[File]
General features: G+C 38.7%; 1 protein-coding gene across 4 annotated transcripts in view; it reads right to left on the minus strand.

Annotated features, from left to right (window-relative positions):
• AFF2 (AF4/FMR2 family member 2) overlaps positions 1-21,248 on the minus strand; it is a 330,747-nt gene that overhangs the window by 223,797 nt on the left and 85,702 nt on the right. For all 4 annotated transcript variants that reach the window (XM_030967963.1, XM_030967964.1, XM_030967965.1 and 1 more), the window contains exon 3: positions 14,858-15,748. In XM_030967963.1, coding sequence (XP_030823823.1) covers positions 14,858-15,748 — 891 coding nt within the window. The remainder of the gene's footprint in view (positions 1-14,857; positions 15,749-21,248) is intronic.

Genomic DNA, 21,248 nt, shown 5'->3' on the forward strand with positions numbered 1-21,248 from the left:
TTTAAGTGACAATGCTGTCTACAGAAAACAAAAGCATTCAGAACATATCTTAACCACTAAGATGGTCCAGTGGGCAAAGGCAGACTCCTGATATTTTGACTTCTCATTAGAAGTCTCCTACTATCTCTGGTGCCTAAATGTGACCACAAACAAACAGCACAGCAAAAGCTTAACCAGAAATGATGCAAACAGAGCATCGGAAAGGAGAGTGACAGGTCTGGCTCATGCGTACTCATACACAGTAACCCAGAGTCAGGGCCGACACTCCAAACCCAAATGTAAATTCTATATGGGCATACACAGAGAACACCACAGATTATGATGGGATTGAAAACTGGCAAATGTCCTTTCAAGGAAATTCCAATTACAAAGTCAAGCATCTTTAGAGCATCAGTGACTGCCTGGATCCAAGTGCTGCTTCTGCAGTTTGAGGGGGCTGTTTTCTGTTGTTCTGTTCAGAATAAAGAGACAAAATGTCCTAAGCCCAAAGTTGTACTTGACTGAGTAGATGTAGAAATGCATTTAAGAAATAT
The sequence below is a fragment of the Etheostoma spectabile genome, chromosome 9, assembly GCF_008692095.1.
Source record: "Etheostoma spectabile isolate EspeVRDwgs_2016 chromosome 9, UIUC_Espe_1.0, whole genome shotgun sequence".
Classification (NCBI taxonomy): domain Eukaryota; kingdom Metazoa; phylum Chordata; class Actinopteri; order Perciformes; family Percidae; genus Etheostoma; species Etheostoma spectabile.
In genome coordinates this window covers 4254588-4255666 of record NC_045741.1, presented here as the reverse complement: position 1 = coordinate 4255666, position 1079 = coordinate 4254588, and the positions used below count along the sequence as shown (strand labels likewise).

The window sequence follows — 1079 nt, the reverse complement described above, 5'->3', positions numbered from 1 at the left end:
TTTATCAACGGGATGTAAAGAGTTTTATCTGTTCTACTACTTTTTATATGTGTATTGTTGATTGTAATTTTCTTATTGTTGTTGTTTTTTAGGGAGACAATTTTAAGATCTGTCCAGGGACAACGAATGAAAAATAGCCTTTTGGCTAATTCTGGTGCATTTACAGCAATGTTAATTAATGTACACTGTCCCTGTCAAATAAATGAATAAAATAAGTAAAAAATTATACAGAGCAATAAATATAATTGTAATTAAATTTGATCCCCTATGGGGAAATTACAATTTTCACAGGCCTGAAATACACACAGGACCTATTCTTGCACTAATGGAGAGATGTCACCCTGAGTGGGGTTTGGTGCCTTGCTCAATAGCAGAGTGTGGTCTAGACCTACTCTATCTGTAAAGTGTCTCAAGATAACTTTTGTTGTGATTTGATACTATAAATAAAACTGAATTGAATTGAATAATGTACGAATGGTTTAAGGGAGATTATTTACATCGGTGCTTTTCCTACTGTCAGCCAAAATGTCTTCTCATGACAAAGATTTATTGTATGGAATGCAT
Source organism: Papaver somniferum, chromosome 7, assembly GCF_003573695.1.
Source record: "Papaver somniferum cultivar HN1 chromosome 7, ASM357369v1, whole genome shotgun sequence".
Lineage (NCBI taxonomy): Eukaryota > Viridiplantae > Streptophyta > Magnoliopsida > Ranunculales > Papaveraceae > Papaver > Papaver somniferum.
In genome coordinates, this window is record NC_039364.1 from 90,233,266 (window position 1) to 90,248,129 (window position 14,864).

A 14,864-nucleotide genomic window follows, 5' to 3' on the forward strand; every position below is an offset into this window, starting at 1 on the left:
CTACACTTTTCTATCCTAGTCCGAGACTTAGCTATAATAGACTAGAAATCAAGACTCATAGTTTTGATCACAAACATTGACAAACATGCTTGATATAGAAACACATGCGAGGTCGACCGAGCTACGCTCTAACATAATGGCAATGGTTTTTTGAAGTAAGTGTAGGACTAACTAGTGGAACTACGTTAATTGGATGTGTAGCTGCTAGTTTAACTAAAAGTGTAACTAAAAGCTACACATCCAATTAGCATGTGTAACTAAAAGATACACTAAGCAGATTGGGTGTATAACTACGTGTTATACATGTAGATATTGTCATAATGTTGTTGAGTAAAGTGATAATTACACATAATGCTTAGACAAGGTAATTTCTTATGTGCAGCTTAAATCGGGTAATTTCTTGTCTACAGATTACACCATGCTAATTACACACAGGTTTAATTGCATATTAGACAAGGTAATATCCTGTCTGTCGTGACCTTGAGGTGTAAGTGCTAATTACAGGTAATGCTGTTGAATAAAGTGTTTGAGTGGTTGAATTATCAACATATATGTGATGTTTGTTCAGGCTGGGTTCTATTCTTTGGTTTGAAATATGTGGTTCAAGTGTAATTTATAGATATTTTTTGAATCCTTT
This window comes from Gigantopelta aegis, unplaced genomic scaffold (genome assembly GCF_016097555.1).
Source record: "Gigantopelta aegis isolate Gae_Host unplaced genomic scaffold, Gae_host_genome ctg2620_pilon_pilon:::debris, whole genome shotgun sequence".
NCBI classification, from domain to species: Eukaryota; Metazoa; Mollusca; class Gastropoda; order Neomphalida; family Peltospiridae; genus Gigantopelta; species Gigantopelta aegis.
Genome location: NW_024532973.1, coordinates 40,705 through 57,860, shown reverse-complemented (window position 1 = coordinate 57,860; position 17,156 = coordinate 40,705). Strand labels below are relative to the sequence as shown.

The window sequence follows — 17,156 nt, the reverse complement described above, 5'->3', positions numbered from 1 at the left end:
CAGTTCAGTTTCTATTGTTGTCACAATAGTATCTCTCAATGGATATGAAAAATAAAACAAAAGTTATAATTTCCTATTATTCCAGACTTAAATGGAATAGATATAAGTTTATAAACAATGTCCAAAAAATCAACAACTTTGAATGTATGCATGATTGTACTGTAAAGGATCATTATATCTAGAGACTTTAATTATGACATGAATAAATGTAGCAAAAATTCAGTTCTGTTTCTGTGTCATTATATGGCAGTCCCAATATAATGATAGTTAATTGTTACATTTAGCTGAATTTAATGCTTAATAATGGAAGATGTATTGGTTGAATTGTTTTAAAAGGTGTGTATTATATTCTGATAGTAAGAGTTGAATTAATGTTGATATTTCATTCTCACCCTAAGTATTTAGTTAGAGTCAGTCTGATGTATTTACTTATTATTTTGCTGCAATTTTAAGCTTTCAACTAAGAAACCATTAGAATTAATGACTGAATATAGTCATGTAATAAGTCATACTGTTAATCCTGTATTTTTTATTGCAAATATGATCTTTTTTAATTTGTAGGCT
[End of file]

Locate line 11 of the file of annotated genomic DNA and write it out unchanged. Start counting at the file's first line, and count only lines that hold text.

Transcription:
TTTATCAACGGGATGTAAAGAGTTTTATCTGTTCTACTACTTTTTATATGTGTATTGTTGATTGTAATTTTCTTATTGTTGTTGTTTTTTAGGGAGACAATTTTAAGATCTGTCCAGGGACAACGAATGAAAAATAGCCTTTTGGCTAATTCTGGTGCATTTACAGCAATGTTAATTAATGTACACTGTCCCTGTCAAATAAATGAATAAAATAAGTAAAAAATTATACAGAGCAATAAATATAATTGTAATTAAATTTGATCCCCTATGGGGAAATTACAATTTTCACAGGCCTGAAATACACACAGGACCTATTCTTGCACTAATGGAGAGATGTCACCCTGAGTGGGGTTTGGTGCCTTGCTCAATAGCAGAGTGTGGTCTAGACCTACTCTATCTGTAAAGTGTCTCAAGATAACTTTTGTTGTGATTTGATACTATAAATAAAACTGAATTGAATTGAATAATGTACGAATGGTTTAAGGGAGATTATTTACATCGGTGCTTTTCCTACTGTCAGCCAAAATGTCTTCTCATGACAAAGATTTATTGTATGGAATGCAT